Little Tybee’s self-made success
The group continues to lead the indie D.I.Y market
Little Tybee frontman Brock Scott has a solid grasp on harnessing a variety of talents under one name. Since founding an independent production company to self-produce multimedia content in 2016, the group continues to move forward with a D.I.Y self-sufficiency.
The Savannah-born sextet, consisting of Scott with his iconic falsetto and acoustic guitar, Nirvana Kelly (violin/ viola), finger-tapping guitar aficionado Josh Martin, Chris Case (keyboard/ synths), Ryan Donald (bass) and newest member, drummer Dallas Dawson, have taken to the internet to expand music and multimedia content in what Scott refers to as their “niche” market. By corralling all the band’s innovative excursions including videos, sheet music, recordings, art projects, computer aided designs and more under one name, On the Grid Creative, he is given the freedom to experiment with different tactics to market nationally.
“The main hardship is doing it the way the industry wants you to follow their formula,” Scott says. “It’s not the same anymore, and it won't ever be again.”
For Little Tybee, On the Grid Creative is a way to yield two accomplishments: organically move away fromPaper Garden Records in an effort to move toward self-production and to create a parasol for all of Scott’s multifaceted works.
Originally formed in 2009, seven years and three albums later the group is moving in a “weirder” direction, as Scott puts it, with use of D.I.Y marketing. The group self-released 2016’s Little Tybee, a successful early project for the creative company, and more recently released single Lost in the Field,” earlier this year, which was filmed and produced by Scott while sailing the Greek Cyclades.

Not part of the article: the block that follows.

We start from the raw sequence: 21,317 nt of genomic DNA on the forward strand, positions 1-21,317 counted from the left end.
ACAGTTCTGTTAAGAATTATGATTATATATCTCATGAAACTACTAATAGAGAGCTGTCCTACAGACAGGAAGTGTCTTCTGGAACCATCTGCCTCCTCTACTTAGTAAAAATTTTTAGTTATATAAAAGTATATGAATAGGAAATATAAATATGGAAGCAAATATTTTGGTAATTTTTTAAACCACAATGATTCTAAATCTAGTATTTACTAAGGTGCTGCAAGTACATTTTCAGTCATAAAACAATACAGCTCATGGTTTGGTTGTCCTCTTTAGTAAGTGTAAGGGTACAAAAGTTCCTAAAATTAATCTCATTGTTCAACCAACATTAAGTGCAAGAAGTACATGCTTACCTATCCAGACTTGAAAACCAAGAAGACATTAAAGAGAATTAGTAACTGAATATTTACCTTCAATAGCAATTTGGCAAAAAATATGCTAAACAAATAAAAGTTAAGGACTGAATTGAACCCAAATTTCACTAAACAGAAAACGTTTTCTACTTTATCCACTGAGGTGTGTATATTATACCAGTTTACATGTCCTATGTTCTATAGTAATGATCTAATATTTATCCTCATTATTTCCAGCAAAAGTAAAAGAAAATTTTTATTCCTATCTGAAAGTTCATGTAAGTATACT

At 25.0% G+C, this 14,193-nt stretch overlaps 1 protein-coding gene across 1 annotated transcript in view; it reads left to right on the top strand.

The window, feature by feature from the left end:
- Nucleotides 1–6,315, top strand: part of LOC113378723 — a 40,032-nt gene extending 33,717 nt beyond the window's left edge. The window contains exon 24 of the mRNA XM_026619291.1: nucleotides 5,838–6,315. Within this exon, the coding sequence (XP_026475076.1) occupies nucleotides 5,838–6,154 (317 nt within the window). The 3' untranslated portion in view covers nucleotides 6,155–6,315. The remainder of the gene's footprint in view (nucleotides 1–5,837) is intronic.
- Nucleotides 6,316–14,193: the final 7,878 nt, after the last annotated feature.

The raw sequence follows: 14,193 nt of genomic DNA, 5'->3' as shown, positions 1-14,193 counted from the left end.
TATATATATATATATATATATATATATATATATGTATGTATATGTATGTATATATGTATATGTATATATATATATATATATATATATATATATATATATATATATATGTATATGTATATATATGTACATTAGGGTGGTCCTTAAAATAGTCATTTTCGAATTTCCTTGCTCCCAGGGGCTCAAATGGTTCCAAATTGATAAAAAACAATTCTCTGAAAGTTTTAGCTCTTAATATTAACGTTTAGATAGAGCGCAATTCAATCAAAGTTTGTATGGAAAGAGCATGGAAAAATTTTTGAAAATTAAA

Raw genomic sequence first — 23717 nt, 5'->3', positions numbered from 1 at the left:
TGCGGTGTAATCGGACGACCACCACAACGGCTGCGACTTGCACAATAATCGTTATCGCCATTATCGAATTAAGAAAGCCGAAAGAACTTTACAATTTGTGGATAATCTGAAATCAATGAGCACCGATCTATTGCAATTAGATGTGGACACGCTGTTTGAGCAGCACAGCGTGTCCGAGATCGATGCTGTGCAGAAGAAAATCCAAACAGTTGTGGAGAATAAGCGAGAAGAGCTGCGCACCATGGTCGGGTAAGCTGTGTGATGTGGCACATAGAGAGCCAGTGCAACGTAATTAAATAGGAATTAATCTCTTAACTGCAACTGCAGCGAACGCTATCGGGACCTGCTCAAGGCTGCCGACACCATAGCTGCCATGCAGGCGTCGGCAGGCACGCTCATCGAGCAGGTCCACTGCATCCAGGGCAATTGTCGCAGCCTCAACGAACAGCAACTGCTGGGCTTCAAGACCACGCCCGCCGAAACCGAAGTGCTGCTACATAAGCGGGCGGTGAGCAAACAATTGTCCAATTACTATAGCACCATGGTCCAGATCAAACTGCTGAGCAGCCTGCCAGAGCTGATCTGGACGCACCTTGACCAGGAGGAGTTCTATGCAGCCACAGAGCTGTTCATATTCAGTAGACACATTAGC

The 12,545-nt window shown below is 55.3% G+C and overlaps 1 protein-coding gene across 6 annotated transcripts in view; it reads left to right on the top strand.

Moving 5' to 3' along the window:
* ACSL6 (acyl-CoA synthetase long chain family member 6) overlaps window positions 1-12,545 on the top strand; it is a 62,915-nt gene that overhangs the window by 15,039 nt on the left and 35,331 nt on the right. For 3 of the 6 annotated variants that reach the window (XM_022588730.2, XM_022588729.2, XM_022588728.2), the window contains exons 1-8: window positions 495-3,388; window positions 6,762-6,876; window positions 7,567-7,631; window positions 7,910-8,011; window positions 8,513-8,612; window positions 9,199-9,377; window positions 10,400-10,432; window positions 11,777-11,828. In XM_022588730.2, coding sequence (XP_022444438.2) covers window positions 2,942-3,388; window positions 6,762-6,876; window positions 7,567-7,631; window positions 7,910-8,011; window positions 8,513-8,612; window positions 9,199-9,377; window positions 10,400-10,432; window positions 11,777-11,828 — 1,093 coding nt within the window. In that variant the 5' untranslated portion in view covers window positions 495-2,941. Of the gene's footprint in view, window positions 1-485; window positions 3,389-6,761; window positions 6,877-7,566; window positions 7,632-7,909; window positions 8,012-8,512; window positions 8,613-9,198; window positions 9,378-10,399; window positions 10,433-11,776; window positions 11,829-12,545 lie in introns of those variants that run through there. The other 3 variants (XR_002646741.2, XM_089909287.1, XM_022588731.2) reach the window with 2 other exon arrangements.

“How you judge success is hard to determine,” Scott said. “Is it bodies in the room? Is it financial? Is it a step-ladder of continual growth? We weren’t an overnight success band, it’s been a slow build. We’ve always been a band that has tried to create high quality product in everything we’ve done.”
It’s difficult for a group of six to make enough money to support themselves financially, but each member is an important additive to the stylistic manipulations of texture, tone and mood that create Little Tybee’s sound.
“If you know how to use the tools, you can market yourself,” Scott said. “That power is going back into the hands of the people who make art.”
In an effort to continue with self-promoting on social media, members of the group make short but highly-produced videos of themselves playing branded instruments, strategically tagging the videos to bring symbiotic national attention to Little Tybee as well as the companies.
“One recent video,” features Martin’s hand dressed as Michael Jackson, moonwalking across the neck of his eight-string Ibanez guitar while finger-tapping a cover of Jackson’s “Black or White.” The video was circulated by Little Tybee’s social media and quickly went viral among the Ibanez electric guitar community when the company shared the video to their own following.
“The people who are making the instruments now have more clout in the industry, and some of them even behave like labels now,” Martin says. “They’re in the same industry we are, and I don’t mind being endorsed by the people who make the same equipment that we use to be creative every day.”
The group took time to gain popularity, but their focused approach to D.I.Y marketing is slowly building up a national reputation for high-quality content. The way Scott puts it, it’s a lot easier for an independent artist to fail when they follow the established “rules” of the music business. Through the establishment of On the Grid Creative and wise collaborations within their own community, Little Tybee is putting in the work to make their own success.
The band embarks on an East Coast tour this spring with Buffalo, New York-based jazz rock ensemble the Reign of Kindo, who have released one song per month to fans since late 2016 via “Patreon,” a website that uses a membership platform to provide business tools for creators to run a subscription content service. In an effort to mutually benefit each other, the two bands will co-headline all shows.